UnityPoint Health Cedar Rapids, which consists of St. Luke’s Hospital and UnityPoint Clinic Cardiology, and the cardiovascular surgeons from Physicians’ Clinic of Iowa are unveiling a new Heart and Vascular Institute, the first and only in Cedar Rapids.
It’s a team of providers working together, to provide Eastern Iowans with access to the highest level of cardiac care, so patients will not need to leave Cedar Rapids for heart care.
St. Luke’s, the city’s only nationally recognized heart program and UnityPoint Clinic Cardiology, the area’s largest and oldest cardiology practice, along with the Heart and Vascular surgeons from Physicians’ Clinic of Iowa have joined together to advance and improve heart and vascular care services for Eastern Iowans.
The Institute will treat the most complicated heart conditions and offers:
Better patient experience
- Better coordinated care
Reduced costs by avoiding duplication of services such as diagnostic testing
- Clinical trials and research
Leading edge technology and cardiovascular care
This cardiovascular expertise provides eastern Iowans access to heart care experts with advanced training and a wide range of specialties that focus on the following areas:
- Cardiac and vascular surgery
- Cardiovascular imaging
- Advanced heart failure treatment and care
- Heart disease prevention
- Clinical trials and research
- Structural heart disease (including nonsurgical cardiac valve implantation)
- Coronary and vascular therapeutics
Patients Benefit from Advanced Heart Care Training
Patients like Sherrie Dingle, 71 of Anamosa and Bill Lockhart, 72 of Amana are the beneficiaries of this new and advanced level of cardiac care now available. Both individuals recently had stents placed to open blockages in their heart arteries using support from a new FDA approved medical device called, Impella 2.5, described as, “the world’s smallest heart pump.”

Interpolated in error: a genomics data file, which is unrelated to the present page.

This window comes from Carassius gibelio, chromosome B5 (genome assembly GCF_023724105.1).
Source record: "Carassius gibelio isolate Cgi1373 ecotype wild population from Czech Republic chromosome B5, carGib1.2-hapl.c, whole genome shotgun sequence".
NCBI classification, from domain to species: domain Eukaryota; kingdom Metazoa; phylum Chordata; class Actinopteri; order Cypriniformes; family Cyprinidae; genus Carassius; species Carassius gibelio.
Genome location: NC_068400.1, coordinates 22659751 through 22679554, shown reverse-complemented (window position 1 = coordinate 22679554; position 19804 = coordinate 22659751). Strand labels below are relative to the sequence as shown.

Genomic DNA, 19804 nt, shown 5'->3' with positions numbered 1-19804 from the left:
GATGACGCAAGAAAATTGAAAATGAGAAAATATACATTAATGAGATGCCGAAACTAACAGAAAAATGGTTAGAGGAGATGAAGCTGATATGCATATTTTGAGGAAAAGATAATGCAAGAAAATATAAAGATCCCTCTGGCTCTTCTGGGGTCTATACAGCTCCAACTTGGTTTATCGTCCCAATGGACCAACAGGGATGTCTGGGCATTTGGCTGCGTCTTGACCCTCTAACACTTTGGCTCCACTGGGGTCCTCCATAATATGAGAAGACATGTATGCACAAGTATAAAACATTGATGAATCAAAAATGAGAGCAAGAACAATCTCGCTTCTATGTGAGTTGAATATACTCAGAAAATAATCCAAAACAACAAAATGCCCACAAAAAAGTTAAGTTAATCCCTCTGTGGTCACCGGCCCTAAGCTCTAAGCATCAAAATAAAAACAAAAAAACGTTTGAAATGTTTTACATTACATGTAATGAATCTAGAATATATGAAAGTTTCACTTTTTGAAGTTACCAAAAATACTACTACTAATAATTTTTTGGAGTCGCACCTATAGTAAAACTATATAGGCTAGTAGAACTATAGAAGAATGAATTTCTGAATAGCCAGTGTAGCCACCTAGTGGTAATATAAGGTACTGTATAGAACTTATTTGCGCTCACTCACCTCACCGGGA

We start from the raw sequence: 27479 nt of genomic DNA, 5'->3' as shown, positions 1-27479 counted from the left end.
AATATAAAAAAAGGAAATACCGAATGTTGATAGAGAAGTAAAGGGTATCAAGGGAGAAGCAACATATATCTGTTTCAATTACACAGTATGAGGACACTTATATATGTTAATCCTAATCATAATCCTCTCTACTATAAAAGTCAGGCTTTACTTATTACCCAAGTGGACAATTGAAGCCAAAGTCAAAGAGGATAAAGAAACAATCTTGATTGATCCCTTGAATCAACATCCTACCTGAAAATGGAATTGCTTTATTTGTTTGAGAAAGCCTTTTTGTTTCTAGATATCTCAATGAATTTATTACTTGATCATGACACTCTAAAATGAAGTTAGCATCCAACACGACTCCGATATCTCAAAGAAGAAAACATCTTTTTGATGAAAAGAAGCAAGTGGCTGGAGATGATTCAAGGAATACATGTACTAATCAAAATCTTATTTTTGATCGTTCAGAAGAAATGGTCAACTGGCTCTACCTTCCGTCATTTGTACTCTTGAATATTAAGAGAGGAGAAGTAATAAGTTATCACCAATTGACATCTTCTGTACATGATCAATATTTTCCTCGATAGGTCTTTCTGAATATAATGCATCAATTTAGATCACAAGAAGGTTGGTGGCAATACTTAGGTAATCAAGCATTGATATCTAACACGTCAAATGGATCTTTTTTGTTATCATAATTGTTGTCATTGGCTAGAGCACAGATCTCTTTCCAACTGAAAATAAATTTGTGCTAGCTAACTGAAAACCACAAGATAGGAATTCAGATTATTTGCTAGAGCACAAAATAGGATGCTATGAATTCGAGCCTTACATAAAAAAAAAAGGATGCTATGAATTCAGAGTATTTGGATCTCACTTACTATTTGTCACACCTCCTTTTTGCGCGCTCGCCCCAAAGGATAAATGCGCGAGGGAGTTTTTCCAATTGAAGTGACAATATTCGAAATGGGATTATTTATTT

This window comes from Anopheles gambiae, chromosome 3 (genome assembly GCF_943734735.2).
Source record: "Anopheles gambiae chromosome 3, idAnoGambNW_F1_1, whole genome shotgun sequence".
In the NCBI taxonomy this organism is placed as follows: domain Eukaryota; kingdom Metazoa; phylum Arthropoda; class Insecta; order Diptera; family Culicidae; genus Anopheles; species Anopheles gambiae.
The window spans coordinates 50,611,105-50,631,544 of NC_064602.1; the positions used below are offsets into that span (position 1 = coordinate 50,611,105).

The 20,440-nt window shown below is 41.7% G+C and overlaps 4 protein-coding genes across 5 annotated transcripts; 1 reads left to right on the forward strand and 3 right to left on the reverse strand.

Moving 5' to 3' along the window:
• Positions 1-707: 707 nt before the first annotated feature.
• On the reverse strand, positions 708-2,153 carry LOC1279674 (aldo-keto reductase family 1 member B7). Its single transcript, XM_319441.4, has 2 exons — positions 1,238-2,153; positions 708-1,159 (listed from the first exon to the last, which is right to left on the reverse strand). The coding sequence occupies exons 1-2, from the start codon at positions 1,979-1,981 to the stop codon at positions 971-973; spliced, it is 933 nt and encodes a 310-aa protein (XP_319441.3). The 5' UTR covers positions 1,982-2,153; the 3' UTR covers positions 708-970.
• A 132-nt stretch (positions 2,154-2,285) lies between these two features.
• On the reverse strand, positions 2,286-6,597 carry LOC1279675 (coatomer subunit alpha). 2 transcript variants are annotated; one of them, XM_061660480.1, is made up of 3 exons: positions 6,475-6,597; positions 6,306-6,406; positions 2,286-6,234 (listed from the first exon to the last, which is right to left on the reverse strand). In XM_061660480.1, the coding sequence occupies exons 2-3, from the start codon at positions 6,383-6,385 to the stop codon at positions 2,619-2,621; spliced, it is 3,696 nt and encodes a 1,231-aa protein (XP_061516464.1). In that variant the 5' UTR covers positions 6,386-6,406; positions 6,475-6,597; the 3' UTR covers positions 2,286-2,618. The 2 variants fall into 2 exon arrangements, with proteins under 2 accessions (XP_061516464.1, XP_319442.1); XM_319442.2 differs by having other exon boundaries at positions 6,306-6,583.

“The Impella is mostly used for high risk heart patients,” said Dr. Wassef Karrowni, UnityPoint Clinic Cardiology. “These are patients with complex coronary artery disease and a heart function that is too weak to survive heart bypass surgery or a standard heart catheterization procedure.”
The Impella heart pump is inserted in the cardiac catheterization lab through a small incision in the femoral artery (groin area). The pump is then advanced in the circulatory system and positioned in the patient’s left ventricle. It acts as a temporary artificial heart – pumping blood throughout the body and thus maintaining blood flow during a cardiac procedure and also providing time for the heart to recover.
“During stent placement you have to briefly block blood flow,” said Dr. Georges Hajj, UnityPoint Clinic Cardiology. “When you block blood flow on a heart that is very weak you may have problems. The heart may stop or the patient’s blood pressure may decrease. We use the Impella pump to provide some blood flow as we repair the main artery.”
“I was having a heart attack,” said Dingle. “The staff at St. Luke’s Emergency Room (ER) determined I needed treatment right away.”
“Sherrie’s case was a matter of life and death,” said Dr. Karrowni. “I remember she kept telling me she wanted to be alive long enough to meet her unborn grandbaby, which was due soon. Sherrie’s heart had prior heart disease and when you add the fact she was having a heart attack made it very risky to perform a standard heart catheterization procedure. I knew she would be a good candidate to use the Impella pump.”
The Impella 2.5 received FDA approval last month after clinical studies. Drs. Karrowni and Hajj had used the Impella pump during their medical training. “The first use of the Impella pump in Cedar Rapids was on Dec, 16, 2014,” said Dr. Hajj. “I used it on Bill Lockhart. He came to me seeking a second opinion after he was told he was in heart failure and only had six months to live.”